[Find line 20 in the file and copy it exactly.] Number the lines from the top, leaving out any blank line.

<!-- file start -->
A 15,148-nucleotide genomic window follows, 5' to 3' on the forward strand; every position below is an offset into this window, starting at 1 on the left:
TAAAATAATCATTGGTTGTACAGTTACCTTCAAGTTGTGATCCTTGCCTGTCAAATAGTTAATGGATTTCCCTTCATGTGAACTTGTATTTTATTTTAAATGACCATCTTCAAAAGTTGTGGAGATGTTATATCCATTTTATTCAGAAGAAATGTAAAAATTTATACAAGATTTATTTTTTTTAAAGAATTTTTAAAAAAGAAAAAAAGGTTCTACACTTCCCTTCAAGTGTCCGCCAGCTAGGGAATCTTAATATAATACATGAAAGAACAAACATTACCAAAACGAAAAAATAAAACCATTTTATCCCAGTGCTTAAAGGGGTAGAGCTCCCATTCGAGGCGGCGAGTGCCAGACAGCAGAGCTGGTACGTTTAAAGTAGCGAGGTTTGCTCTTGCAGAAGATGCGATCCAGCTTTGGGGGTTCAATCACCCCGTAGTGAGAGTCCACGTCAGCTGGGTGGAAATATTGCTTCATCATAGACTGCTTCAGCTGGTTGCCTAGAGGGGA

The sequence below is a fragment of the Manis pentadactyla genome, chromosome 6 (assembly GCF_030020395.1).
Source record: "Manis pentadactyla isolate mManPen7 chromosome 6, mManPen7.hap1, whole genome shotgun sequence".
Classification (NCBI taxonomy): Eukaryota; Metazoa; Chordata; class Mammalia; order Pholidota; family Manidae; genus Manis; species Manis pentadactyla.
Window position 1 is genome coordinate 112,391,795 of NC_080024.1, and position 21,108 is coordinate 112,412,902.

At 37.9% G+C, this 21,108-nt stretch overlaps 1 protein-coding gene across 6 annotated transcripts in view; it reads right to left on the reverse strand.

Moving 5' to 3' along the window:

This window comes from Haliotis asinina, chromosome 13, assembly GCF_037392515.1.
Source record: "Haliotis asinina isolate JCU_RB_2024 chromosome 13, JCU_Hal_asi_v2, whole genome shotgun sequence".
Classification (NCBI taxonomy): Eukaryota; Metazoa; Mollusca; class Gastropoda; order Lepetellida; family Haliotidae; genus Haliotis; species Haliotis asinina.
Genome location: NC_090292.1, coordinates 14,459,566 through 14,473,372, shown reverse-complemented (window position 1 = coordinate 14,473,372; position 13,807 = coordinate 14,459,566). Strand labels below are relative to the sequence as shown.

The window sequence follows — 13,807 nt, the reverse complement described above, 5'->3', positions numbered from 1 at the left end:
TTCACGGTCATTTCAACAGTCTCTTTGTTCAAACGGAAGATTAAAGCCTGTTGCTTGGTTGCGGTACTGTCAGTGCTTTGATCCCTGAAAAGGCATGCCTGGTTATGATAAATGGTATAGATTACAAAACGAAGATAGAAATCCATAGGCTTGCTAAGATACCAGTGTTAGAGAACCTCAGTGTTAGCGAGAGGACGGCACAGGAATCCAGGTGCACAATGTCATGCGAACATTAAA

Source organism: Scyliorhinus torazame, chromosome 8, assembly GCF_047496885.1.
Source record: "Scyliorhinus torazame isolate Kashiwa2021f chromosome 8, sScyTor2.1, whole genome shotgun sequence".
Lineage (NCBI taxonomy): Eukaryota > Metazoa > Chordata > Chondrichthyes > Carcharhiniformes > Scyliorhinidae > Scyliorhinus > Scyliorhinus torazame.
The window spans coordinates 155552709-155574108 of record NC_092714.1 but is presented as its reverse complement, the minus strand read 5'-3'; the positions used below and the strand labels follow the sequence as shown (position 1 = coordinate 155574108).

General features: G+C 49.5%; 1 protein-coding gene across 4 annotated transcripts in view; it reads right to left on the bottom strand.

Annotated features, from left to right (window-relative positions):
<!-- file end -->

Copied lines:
Annotated features, from left to right (window-relative positions):